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  • Design of a Silicon based Mach-Zehnder Interferometer and Two-stage optical filter



    This design proposal is about the study of an optical device known as the Mach-Zehnder interferometer (MZI) via simulation and to verify its operation experimentally. The device will be fabricated using Silicon over Insulator (SOI) technology. These types of interferometers are commonly employed in telecommunications applications such as switches, modulators and filters. Also, in sensing applications, MZI’s are commonly employed to allow one of the arms of a interferometer to interact with an analyte via a waveguide’s evanescent field.

    In this draft design, two devices were chosen. The first is a simple MZI with different path length differences \(\Delta L\). An explanation of a MZI operation is thus presented. The second device is a basic filter based on two cascaded interferometers. Also, the basic theory of a lossless two stage MZI filter is presented. Here in this report simulations in terms of optical component and circuit device are shown, which later on will be compared with experimental results after device fabrication.


    In this section a brief theoretical explanation of the operation of a Mach-Zehnder interferometer is given in terms of their gain spectrum response.

    Mach-Zehnder Interferometer basic operation

    Mach-Zehnder interferometers can be built with bulk optic elements, optical fibers with fiber couplers and using integrated optics. In this course we are going to build MZI interferometers using SOI integrated technology.

    An MZI interferometer is formed by two couplers (or as in this course with two Y-branch) and two waveguide arms of different lengths, in order to have an optical phase difference. The intensity of the propagating wave at the output of an interferometer can be expressed as: (Chrostowski 2015)


    Assuming no propagation loss along the waveguides, one can simplify the output intensity as:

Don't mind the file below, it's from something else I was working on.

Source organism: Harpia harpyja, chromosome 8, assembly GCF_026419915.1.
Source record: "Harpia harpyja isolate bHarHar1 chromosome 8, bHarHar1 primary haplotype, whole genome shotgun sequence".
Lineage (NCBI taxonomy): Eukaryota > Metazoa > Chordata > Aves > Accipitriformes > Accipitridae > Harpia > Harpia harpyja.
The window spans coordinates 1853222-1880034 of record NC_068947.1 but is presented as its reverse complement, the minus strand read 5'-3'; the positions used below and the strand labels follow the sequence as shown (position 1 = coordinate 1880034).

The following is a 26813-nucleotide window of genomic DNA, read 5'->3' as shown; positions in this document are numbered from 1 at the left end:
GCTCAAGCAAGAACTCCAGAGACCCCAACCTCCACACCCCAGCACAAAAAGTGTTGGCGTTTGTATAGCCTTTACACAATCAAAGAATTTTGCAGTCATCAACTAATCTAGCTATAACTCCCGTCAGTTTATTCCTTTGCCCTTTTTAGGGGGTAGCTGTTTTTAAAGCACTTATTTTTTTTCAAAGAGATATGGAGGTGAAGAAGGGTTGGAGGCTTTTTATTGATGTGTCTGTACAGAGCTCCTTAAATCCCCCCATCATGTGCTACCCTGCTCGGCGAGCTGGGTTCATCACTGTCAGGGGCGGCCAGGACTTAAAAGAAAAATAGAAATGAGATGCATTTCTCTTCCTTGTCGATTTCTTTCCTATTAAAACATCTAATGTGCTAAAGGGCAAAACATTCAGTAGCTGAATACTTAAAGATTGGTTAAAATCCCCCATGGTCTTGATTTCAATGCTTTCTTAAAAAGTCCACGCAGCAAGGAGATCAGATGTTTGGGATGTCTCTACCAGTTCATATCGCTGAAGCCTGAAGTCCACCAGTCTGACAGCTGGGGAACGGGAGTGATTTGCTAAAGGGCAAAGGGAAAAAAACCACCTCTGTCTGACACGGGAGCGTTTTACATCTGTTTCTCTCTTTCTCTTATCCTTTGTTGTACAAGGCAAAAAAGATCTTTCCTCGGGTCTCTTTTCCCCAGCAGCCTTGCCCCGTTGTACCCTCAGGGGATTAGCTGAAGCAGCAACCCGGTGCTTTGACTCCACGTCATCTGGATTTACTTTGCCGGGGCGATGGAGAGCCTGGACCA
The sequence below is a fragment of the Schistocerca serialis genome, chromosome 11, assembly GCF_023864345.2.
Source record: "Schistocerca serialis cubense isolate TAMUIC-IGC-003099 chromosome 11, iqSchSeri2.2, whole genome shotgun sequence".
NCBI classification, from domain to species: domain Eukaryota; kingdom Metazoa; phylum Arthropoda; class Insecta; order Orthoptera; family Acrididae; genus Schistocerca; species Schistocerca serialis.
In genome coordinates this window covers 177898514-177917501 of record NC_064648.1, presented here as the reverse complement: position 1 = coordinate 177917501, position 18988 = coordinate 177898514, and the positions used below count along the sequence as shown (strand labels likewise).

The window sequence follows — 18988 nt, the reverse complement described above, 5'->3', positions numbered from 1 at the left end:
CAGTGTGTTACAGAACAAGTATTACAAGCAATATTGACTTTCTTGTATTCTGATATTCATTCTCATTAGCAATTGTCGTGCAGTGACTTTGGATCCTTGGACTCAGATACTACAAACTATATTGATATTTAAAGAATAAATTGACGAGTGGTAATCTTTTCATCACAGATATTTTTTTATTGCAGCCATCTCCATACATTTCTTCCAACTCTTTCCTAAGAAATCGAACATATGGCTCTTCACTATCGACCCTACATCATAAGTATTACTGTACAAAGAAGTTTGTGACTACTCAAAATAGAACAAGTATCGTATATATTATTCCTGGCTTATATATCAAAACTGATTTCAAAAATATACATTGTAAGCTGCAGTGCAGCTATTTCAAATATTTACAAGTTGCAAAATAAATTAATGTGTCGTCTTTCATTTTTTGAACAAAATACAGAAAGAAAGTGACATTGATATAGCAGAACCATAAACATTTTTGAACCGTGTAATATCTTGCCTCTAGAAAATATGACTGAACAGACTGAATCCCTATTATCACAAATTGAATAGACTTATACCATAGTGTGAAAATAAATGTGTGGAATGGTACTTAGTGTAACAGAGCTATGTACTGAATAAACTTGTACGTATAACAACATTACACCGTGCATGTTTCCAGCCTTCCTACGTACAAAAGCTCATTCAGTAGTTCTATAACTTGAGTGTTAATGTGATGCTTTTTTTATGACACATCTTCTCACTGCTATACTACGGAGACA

\(I_{0}=\frac{I_{i}}{2}\left\{ 1+\cos\left(\beta_{1}L_{1}-\beta_{2}L_{2}\right)\right\} \)

    There are two ways to control the phase, either to modify the effective index of one of the arms of the interferometer, which gives to a propagation constant difference (\(\Delta \beta\)). The equation then becomes:

    \(I_{0}=\frac{I_{i}}{2}\left\{ 1+\cos\left(\Delta\beta L\right)\right\} \)

    Another way to control the optical phase is by changing the path length difference of the two arms of the interferometer. In this course, this is the preferred method, because we are dealing only with passive silicon photonic designs. The path difference is denoted by \(\Delta L\) and it should be no less than \(21 \mu m\). The intensity at the output of the MZI is:

    \(I_{0}=\frac{I_{i}}{2}\left\{ 1+\cos\left(\beta\Delta L\right)\right\} \)

    Finally, we can approximate the spacing between adjacent peaks of the interferometer intensity response. This is called the free spectral range or FSR. An expression is:

    \(FSR=\frac{\lambda^{2}}{\Delta Ln_{g}}\)

    Optical filter using two Mach-Zehnder interferometers

    By putting multiple interferometers in cascade arrangement, a filter can be obtained. If we have M MZI devices connected in a chain, then a transfer function of the overall filter can be extracted following the sum of \(2^M\) paths. An expression for the transfer function in frequency domain is: (Agrawal 2005)


    For a two-stage MZI filter the transfer function in angular frequency can be derived according to the previous formula, and depending of the optical delays \(\tau_{m}\) at the m-th stage, we can have two scenarios. The first results by assuming the delays at each stage to be equal, i.e. \(\tau_1=\tau_2\), or in other words to have similar \(\Delta L\). Accordingly, we can derive a transfer function as follows:

    \(\left|H\left(\omega\right)\right|^{2}=\cos^{4}\left(\frac{\omega\tau_{m}}{2}\right) = \frac{1}{2}[1+\cos(\omega \tau_{m})]^2 \)

    \(\left|H\left(\omega\right)\right|^{2}=\frac{1}{4}[\frac{3}{2} + 2 \cos(\omega \tau_{m}) + \frac{1}{2} \cos(2 \omega \tau_{m})] \)

    The transfer function can be rewritten as a function of wavelength, by noticing two important definitions: the propagation constant \(\beta = \frac{n_{eff}\omega}{c}\) and the relative delay is related to the path difference of the MZI as \(\tau = \frac{n_{eff}\Delta L}{c}\). Therefore \(\omega \tau = \frac{\omega n_{eff}}{c}\Delta L = \beta \Delta L\). Therefore the Transfer function of the filter with two MZI with equal path difference is:

    \(\left|H\left(\lambda\right)\right|^{2}=\frac{1}{4}\left[\frac{3}{2}+2\cos\left(\beta\Delta L\right)+\frac{1}{2}\cos\left(2\beta\Delta L\right)\right]\)

    The second scenario of the two-stage MZI filter is to have different path length differences at each stage. From the initial equation, this means that delays are different, therefore the transfer function becomes:

    \(\left|H\left(\omega\right)\right|^{2} = \cos ^2 (\frac{\omega \tau_1}{2}) \cos ^2 (\frac{\omega \tau_2}{2}) = \frac{1}{4}[1 + \cos(\omega \tau_{1})] [1 + \cos(\omega \tau_{2})] \)

    Applying the previous variable conversion, the transfer function of two cascaded MZI with two unequal path length difference i.e. \(\Delta L\) and \(2\Delta L\) become as:

    \(\left|H\left(\lambda\right)\right|^{2}= \frac{1}{4} \left[ \cos\left(\beta\Delta L\right)^2 \times \cos\left(2\beta\Delta L\right)^2 \right]\)